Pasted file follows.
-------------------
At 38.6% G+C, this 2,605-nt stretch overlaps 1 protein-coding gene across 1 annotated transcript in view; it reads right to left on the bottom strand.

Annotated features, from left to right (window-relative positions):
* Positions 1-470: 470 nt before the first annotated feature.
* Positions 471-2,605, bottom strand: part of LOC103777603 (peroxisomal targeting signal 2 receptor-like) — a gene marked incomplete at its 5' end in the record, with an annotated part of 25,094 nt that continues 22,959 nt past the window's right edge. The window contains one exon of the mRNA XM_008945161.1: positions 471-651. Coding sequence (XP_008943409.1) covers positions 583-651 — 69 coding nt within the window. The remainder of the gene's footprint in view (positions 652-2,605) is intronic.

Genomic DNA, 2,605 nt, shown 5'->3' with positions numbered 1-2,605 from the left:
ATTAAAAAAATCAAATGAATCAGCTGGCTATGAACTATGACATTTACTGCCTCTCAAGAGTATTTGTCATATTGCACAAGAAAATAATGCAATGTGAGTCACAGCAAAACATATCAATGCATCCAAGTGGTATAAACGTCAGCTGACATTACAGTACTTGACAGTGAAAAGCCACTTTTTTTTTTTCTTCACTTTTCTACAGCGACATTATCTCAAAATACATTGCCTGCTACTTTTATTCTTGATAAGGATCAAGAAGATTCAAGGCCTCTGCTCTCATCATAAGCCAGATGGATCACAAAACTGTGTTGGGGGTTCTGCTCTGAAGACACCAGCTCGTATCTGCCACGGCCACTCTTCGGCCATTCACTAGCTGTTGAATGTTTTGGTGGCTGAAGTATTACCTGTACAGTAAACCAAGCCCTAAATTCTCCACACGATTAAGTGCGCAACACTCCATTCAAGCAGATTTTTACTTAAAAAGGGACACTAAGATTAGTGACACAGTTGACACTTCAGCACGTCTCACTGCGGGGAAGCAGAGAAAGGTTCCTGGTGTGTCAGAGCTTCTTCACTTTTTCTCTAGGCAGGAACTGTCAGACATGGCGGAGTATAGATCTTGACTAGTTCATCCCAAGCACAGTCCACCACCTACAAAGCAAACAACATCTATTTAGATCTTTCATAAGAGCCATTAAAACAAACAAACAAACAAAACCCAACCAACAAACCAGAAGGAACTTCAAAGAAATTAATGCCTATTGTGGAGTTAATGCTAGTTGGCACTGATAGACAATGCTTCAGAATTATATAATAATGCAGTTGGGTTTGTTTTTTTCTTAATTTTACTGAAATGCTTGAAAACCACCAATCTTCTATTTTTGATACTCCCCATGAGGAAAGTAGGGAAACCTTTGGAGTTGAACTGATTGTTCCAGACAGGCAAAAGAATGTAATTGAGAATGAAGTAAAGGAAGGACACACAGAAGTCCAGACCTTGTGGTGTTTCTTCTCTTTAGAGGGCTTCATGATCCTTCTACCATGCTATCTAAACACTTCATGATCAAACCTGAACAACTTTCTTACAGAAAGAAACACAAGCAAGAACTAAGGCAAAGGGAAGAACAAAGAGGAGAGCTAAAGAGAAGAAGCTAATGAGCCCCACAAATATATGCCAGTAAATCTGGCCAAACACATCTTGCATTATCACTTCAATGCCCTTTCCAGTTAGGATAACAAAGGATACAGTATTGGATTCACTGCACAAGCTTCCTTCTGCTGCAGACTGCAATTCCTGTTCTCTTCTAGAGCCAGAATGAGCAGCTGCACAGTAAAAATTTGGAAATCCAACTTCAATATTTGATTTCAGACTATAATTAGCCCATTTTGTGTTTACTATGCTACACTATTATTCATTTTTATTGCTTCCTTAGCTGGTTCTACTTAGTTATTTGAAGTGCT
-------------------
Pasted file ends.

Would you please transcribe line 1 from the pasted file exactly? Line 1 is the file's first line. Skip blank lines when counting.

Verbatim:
At 38.6% G+C, this 2,605-nt stretch overlaps 1 protein-coding gene across 1 annotated transcript in view; it reads right to left on the bottom strand.